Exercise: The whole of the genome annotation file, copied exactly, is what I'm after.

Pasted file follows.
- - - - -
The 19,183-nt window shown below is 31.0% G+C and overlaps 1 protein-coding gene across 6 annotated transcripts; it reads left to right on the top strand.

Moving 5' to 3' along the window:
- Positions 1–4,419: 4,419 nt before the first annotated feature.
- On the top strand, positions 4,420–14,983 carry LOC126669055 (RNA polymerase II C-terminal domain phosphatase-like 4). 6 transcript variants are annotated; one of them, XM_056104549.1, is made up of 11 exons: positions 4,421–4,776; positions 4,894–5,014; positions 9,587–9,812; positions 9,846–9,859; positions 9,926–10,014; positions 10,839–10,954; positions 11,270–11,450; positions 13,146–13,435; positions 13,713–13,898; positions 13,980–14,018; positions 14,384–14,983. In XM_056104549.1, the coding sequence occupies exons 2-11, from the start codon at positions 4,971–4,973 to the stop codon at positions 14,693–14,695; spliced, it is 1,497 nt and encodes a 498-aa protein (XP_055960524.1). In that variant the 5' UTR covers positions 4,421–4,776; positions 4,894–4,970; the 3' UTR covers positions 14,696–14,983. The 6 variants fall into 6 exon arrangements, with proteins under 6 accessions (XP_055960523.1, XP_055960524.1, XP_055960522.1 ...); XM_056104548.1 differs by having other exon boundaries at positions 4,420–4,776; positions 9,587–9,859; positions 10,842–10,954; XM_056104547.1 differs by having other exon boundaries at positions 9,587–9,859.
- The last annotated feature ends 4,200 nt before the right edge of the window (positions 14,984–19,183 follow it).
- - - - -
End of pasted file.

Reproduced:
The 19,183-nt window shown below is 31.0% G+C and overlaps 1 protein-coding gene across 6 annotated transcripts; it reads left to right on the top strand.

Moving 5' to 3' along the window:
- Positions 1–4,419: 4,419 nt before the first annotated feature.
- On the top strand, positions 4,420–14,983 carry LOC126669055 (RNA polymerase II C-terminal domain phosphatase-like 4). 6 transcript variants are annotated; one of them, XM_056104549.1, is made up of 11 exons: positions 4,421–4,776; positions 4,894–5,014; positions 9,587–9,812; positions 9,846–9,859; positions 9,926–10,014; positions 10,839–10,954; positions 11,270–11,450; positions 13,146–13,435; positions 13,713–13,898; positions 13,980–14,018; positions 14,384–14,983. In XM_056104549.1, the coding sequence occupies exons 2-11, from the start codon at positions 4,971–4,973 to the stop codon at positions 14,693–14,695; spliced, it is 1,497 nt and encodes a 498-aa protein (XP_055960524.1). In that variant the 5' UTR covers positions 4,421–4,776; positions 4,894–4,970; the 3' UTR covers positions 14,696–14,983. The 6 variants fall into 6 exon arrangements, with proteins under 6 accessions (XP_055960523.1, XP_055960524.1, XP_055960522.1 ...); XM_056104548.1 differs by having other exon boundaries at positions 4,420–4,776; positions 9,587–9,859; positions 10,842–10,954; XM_056104547.1 differs by having other exon boundaries at positions 9,587–9,859.
- The last annotated feature ends 4,200 nt before the right edge of the window (positions 14,984–19,183 follow it).